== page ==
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 ARCHIVED TOPIC: Harmonization of eight-note (bebop) scale [title changed]


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Mirek Patek - Posted - 12/17/2010:  14:07:45


I came across the article jazzguitarlife.com/jazz-guitar...chniques/ where is discussed the harmonisation of eight-note "bebop" scales by regular alternation between "tonic" chord [e.g. Gm7 in case of aeolian bebop scale] on chord-note and "dominant" (actually diminished) chord [e.g. D7b9, actually F#dim] on non-chord note.

Similar approach in the key of C is shown in the sample pages 49-50 of Jason Lyon's book A Compendium of Jazz Piano Voicings at opus28.co.uk/voicingssample.pdf

The problem is that there are used 4-note chords but we banjo players do use three fingers (T, I, M). Did anybody here work out (and practically use) these harmonised bebop scales in three-note partial chord pinches? That means alternation of e.g. partial Gm7 chord and partial F#dim chord?

Thanks
Mirek


Edited by - Mirek Patek on 02/04/2011 23:47:19

claybanjo - Posted - 12/17/2010:  16:52:39


Well that flew right over my head but sure would like to know what it's all about, I like bebop .
.

pearcemusic - Posted - 12/18/2010:  06:15:58


that's a cool lesson Mirek ... I'm digesting it a little .

I'm reading your question as "do you use 3 note harmonizations like this?" on the banjo.

Yes I do ... but I'm learning from that WM lesson.

not an example of the tension - resolve aspect of this lesson, but here's an example of how I use three notes to harmonize a melodic idea.


Edited by - pearcemusic on 12/18/2010 06:17:40

banjopaolo - Posted - 12/18/2010:  07:13:53


I use that kind of voicings expecially on tenor both with three and four strings but I don't use fingerpicks, when I do similar things on five string I use the thumb pick as a plectrum on down strokes and the index on up strokes....

coelhoe - Posted - 12/18/2010:  08:12:52


Someplace on the 'net there is website for FreddyGreen's jazz guitar three-note voicings.

Mirek Patek - Posted - 12/18/2010:  15:12:36


Doub, this could be the harmonisation of C major bebop scale played with TIM pinches:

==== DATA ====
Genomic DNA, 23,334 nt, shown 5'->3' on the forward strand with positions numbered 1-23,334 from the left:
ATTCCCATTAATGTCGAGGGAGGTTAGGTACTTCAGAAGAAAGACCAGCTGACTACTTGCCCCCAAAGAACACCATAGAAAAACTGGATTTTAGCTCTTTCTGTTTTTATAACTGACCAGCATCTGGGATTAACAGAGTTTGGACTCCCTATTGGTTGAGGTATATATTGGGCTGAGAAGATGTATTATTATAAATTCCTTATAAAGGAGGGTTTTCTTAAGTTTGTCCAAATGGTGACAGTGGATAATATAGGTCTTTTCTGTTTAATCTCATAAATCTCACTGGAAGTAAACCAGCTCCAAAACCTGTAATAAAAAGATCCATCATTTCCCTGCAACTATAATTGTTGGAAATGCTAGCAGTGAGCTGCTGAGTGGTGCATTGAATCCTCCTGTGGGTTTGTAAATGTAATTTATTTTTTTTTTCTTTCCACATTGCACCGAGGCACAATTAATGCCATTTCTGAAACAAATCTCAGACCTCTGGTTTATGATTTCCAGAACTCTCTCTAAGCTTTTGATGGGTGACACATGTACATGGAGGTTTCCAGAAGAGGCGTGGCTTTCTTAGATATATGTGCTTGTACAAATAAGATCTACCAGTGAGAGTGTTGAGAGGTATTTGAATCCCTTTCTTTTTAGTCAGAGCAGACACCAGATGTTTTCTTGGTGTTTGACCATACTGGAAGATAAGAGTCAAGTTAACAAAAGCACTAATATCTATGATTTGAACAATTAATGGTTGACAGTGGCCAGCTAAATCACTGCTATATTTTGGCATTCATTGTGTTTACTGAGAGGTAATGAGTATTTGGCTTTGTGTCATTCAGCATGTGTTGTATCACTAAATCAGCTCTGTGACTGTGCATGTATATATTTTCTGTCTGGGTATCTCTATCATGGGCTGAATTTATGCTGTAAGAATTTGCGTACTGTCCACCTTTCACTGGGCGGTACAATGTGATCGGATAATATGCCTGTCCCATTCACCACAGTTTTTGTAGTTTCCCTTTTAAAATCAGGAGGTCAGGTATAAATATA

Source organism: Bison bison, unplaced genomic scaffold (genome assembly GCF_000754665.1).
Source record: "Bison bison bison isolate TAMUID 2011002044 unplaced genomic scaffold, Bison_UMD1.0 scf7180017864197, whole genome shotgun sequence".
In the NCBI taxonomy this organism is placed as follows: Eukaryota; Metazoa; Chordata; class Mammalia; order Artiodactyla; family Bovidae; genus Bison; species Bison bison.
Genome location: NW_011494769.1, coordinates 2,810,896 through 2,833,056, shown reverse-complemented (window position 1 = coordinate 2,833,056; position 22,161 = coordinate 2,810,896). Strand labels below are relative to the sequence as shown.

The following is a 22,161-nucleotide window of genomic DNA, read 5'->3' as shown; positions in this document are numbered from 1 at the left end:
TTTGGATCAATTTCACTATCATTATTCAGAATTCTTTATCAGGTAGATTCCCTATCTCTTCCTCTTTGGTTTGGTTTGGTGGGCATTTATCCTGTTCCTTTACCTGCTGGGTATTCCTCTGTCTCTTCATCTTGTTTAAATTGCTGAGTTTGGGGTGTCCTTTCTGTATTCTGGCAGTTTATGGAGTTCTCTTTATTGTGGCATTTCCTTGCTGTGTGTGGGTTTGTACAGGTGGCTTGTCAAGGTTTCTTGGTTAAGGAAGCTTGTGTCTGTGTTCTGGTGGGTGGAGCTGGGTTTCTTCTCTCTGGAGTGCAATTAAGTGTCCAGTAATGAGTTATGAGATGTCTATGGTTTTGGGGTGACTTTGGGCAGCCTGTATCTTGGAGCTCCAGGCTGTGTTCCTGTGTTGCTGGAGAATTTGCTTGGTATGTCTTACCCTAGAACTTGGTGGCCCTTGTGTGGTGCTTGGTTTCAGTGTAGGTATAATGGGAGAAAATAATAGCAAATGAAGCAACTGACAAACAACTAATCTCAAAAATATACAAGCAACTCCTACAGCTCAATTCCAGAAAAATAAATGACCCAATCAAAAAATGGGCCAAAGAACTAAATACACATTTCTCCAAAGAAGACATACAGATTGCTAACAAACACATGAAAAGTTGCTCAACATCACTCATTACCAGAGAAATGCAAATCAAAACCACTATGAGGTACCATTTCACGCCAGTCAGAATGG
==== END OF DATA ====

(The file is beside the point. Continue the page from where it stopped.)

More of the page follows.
Every "t" (abbrev. from "tonic" chord) is partial voicing of C6, every "o" is partial voicing of Bdim.


  o  t  o  t  o  t  o  t  o  t  o
D----------------------------------
B-0--1--3--5--6--8--9-10-12-13-15--
G-1--2--4--5--7--9-10-12-13-14-16-etc.
D-3--5--6--7--9-10-12-14-15-17-18--
g----------------------------------

or

  o  t  o  t  o  t  o  t  o  t  o
D-------0--2--3--5--6--7--9-10-12--
B-0--1--0--1--3--5--6--8--9-10-12--
G-1--2--1--2--4--5--7--9-10-12-13-etc.
D-3--5-----------------------------
g----------------------------------
These partial voicings are the narrow ones - of course one can prefer wider voicings.

Mirek
banjosessions.com/?p=130


Edited by - Mirek Patek on 12/18/2010 23:13:44

Mick S - Posted - 12/20/2010:  05:11:49


I spent some time with that page and plan on spending more. It's good information, and like he mentions, I can hear that's a technique that jazz arrangers use. It also sounds very much like Wes. When I practice those things I always practice them as 4 string shapes. I may only use 3 of the strings, or I'll use a roll that covers all four or something. But I'd personally rather get as much of the picture as possible so I can use any string grouping I wish. But If you're only going to work on 3 notes for the voicings, most jazz players agree that If you're gonna leave something out, it should be the root or the 5th, because either the bass will have that covered, or our ear will naturally fill that in. Better to have the color tones than the vanilla ones in instances such as this.